But:  if our taste for hitting bars and restaurants and all of the rest has diminished, why be in SF, or any city like it?  If you're reading this blog post in the hope I have a definitive answer, I do not.  In fact, with things reopening, I'm more conflicted than ever.

The reality:  a little over a week ago, on the Thursday I came home from the Murphy Villa and the day before our departure for Mendocino, we reverted to norm and strolled through the Palace of Fine Arts, in to the National Park, and to long-time fave Presidio Social Club.  We dined outside, had great service and even better prime rib and wine.  Killer.  Just like the old days.

And just this past Tuesday, after a hectic day filled with root canals (Julie) and Global Entry renewals (Julie) at SFO, we decamped to the Textbook Original Joe's of Westlake for the early bird special (and an Old Fashioned, and wine) at 4PM.  Again, great food and service, and jeez, it feels great to be out.

But we've changed.  We shared the prime rib last Thursday, and I ordered a carafe of house wine at Joe's vs. some high-zoot Super Tuscan.  And I've literally become Clint's stand-in on Grand Torino - I find I like peace and quiet more and more (my recent visits to the isolation of Tupper Lake and privacy of our place in Cathedral City confirm that), and my tolerance level for big and/or uncivil crowds has dropped to Kelvin levels.  I even find those GEICO ads are hitting home.

But are there any real changes coming, in terms of our place of residence?  Unlikely.  I have Tupper Lake fantasies that likely will not be fulfilled, and that's fine.  Our plan now is to stay here at our perch in the SF Marina through Julie's retirement in 4.5 years, and then spend 1 - 2 months in Asia and Australia.  From there? Perhaps buy a non-city home, somewhere, in which we'll live for 15 - 20 years, until we head to a place like this.

I'd love to hear from fellow city dwellers (or not) who have a take on this - do you love your city as much as you did?  Are you staying?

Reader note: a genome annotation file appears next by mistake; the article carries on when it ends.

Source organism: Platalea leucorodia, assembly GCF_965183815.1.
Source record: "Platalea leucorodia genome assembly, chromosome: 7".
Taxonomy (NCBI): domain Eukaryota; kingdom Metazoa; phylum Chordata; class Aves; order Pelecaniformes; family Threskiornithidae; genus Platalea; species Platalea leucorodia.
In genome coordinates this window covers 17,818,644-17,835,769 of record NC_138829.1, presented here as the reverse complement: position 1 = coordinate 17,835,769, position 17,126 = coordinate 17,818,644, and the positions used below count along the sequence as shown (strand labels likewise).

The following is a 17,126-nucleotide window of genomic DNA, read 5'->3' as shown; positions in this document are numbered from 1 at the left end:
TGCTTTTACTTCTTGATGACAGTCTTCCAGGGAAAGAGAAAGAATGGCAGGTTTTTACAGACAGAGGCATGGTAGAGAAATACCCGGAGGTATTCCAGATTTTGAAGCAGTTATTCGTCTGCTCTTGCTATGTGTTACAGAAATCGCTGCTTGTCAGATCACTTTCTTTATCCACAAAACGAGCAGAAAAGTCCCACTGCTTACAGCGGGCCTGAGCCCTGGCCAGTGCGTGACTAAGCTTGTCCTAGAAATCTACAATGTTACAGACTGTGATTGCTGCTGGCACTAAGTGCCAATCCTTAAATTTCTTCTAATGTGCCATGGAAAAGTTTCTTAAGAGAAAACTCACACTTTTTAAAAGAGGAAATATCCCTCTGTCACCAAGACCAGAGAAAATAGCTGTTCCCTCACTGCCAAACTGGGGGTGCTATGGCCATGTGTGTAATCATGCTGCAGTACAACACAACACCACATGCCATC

My headphone review brought kudos, with some advocating I take a position at CNET.  I doubt they'd have me, but it was still fun writing that Gear piece.  And it motivated the inquisitive Byron Browne to query me on the efficacy of the Sennheiser Momentum 2's in bed with a sleep app.  Me sleeping is not a pretty sight (let's just say I have a high metabolism) and thus in-ear monitors are not an option for me in that regard.  But if you sleep on your back, or start out that way, my new M2's would work great - they're super-comfy.

(P.S.  Several days now with my Sennheiser Momentum 2's, and if anything, I like them even more.  Great performance and the fit is very comfortable and as importantly, secure - they don't feel like they're going to tumble out of my ears.)

Starting Friday, I had the pleasure of hanging with not just one esteemed former colleague at TEECOM, but two.  It began with a fairly benign (for us) day out with proud Redwood City native and Los Lunas aficionado  Miguel Shannon.  He was brimming with pride as we patronized the gin mills and juke joints of his youth.  And then Saturday,  it was a reunion of sorts with Cardi A - another brainiac-genius-but-cool-geekmo-engineer type, just like Miguel Shannon, and also just like Miguel, a real, live Professional Engineer (or PE, for those in the know).  So great to hang with him at the Killer Green River Brewing and Tap Room in the hidden gem town of Winters, just off the 505, and about a 90 minute drive from SF.

Over the weekend, from his Chicago thinktank, the noted AI entrepreneur and intellectual Steven Simon commented on the David Brooks opinion piece I shared in my last post.

Spot-on article by David Brooks. One thing that surprised me about this pandemic is how people think on such a basic level, as Brooks points out. Actually it did not surprise me as much as confirmed a disappointing observation. Some people I know could not understand why the government would demand that we not gather in groups. They really thought it was dumb because the chance they would spread COVID was so low. My response was, "You are absolutely correct. The odds that you would spread COVID resulting from a house party with 10 people is extremely low. Call it 1%. But what are the odds of spreading it if there are 100,000 10+-person get-togethers?" People seriously could not make the statistical leap from themselves and consider that the Gov't is working on a national level. They were so caught up in "individual freedom" that they could not see the forest for the trees. 

100 percent!  We've lost the script on the whole citizenship thing - with individual freedoms come civic responsibilities.  

Steven wrapped with a somewhat pessimistic view of our shared future, and he expressed his sentiment quite bluntly . . .
"We're fucked."

Thank you to any one that is reading this blog.

While at times the antithesis of peace and quiet, here is U2 and their sonic temple, "Achtung Baby".  Life as zoo, fake seemingly being better than real, people being cruel to each other, a cry for us to unite, etc. - yeah, those themes seem about right for a blog on cities and life in general today . . .

And for you Captain Obvious types out there - here's the other choice; sadly, I own it in MP3 format only.

About Dean Clough

Plans To Enjoy Life.